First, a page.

Caetano Veloso "Uns" (Polygram, 1983)
(Produced by Caetano Veloso)
Very sweet. Sure, it has the trappings of New Wave-y lite pop, but this record is so playful and affectionately performed, it hardly matters. Some mildly embarrassing moments, but overall one of his better albums. Nice version of Carlos Lyra's "Coisa Mais Linda," and a zippy little samba number at the end, with sister Maria Bethania chipping in on vocals. Recommended.
Caetano Veloso/Various Artists "Brazil Night Montreux '83" (1983)
Actually, a live compilation on which Caetano sings several songs. The other artists include Ney Matogrosso, Joao Bosco. Arnaldo Batista of Os Mutantes backs Caetano up on his tracks; Caetano sings a duet with Matogrosso which rounds the album off.
Caetano Veloso "Velo" (Philips, 1984)
A lite synthpop outing, with backup by Caetano's "rock" group, Banda Nova. Tame, negligible, dorky early-'80s fare, in the vincinity of fake "new wave" acts like A-Ha, etc. -- one of Caetano's only real stinkers. Includes a rather unnecessary remake of the reggae-pop tune, "Nine Out Of Ten," from Caetano's 1972 Transa album. This disc is under-the-top enough that it's not entirely disgraceful, but it's also too tepid to get excited about.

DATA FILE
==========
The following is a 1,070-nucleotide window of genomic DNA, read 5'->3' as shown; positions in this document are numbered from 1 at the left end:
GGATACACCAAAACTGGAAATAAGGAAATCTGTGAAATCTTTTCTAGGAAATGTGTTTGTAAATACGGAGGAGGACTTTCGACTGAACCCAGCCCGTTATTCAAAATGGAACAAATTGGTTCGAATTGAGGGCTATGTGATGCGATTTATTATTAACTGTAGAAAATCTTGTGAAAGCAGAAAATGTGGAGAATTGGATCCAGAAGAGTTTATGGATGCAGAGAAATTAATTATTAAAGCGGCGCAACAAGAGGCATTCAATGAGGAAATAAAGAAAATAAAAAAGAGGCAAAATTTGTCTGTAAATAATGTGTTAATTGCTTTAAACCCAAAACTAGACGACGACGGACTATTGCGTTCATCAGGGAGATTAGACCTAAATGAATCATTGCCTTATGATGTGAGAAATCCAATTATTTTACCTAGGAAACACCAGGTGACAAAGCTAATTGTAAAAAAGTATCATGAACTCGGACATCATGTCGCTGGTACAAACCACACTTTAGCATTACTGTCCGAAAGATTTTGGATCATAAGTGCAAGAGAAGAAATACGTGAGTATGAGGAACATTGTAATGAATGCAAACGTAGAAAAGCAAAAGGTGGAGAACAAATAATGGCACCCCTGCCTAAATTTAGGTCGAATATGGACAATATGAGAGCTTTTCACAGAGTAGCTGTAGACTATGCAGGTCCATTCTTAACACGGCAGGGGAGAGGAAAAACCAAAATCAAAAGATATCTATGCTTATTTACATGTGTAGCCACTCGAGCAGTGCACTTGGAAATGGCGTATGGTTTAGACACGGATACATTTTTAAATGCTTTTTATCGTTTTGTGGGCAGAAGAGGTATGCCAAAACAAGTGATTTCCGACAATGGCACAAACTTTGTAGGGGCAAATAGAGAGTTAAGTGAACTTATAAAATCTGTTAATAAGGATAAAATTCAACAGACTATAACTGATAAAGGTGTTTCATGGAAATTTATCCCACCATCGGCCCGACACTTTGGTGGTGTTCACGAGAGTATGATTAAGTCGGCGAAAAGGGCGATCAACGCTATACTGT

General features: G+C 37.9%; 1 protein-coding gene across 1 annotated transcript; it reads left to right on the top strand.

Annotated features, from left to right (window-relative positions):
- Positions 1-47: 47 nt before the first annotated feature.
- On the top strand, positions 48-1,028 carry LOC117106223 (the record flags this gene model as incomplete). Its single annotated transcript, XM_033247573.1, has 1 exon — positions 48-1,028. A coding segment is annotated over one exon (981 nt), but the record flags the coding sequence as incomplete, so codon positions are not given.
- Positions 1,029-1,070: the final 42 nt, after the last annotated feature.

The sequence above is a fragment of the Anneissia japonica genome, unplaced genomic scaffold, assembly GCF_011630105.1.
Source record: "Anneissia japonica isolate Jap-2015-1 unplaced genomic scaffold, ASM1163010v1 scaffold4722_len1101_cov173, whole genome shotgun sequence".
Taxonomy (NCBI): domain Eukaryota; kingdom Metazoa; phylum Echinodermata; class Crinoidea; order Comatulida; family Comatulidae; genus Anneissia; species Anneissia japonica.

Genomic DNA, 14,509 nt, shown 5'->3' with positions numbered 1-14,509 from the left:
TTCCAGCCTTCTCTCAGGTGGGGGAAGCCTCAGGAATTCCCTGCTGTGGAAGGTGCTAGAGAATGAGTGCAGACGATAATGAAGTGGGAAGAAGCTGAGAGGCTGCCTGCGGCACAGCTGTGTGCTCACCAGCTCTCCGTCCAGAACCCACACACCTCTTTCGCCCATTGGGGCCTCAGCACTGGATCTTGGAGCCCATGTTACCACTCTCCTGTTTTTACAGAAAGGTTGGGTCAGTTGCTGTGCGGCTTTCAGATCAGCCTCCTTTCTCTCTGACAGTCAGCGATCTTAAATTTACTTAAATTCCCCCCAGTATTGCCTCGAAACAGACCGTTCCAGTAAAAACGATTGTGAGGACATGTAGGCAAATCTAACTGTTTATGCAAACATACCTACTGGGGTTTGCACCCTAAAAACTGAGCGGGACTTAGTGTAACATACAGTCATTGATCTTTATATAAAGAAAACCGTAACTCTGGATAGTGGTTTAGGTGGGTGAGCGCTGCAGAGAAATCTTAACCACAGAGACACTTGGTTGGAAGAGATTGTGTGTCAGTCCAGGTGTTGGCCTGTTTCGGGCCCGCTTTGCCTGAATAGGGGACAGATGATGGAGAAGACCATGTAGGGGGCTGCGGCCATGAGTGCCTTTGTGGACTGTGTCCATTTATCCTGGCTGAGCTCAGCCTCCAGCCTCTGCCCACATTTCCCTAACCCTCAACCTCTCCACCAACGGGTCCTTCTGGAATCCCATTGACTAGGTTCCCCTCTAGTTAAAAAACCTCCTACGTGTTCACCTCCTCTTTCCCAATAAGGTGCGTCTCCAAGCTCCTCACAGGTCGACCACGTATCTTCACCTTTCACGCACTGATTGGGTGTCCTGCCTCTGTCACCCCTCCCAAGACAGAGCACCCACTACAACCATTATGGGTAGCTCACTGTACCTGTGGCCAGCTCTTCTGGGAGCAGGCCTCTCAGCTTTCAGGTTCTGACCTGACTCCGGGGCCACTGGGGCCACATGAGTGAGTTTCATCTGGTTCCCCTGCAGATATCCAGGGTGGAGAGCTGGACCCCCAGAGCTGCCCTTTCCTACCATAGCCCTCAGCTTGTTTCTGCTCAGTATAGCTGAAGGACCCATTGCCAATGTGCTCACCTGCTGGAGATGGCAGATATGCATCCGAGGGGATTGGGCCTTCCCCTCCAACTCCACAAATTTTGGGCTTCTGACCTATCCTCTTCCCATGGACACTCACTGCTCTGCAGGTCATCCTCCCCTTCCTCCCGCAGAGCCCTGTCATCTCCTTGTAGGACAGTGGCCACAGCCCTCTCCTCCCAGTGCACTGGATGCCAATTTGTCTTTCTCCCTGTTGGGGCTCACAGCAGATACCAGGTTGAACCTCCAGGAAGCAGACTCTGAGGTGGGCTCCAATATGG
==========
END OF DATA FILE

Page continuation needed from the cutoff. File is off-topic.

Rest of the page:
Caetano Veloso "Caetanear" (Philips, 1985)
Caetano Veloso & Maria Bethania "Bethania, Mano Caetano & Amigos" (Philips, 1985)
An oddly concieved kinda double best-of, although with strong song selection. Mainly featuring duets with other MPB superstars-- Gal Costa, Alcione, Chico Buarque, etc.-- though only two tracks where brother and sister actually sing together.
Caetano Veloso "Caetano Veloso" (Nonesuch, 1986)
(Produced by Robert Hurwitz)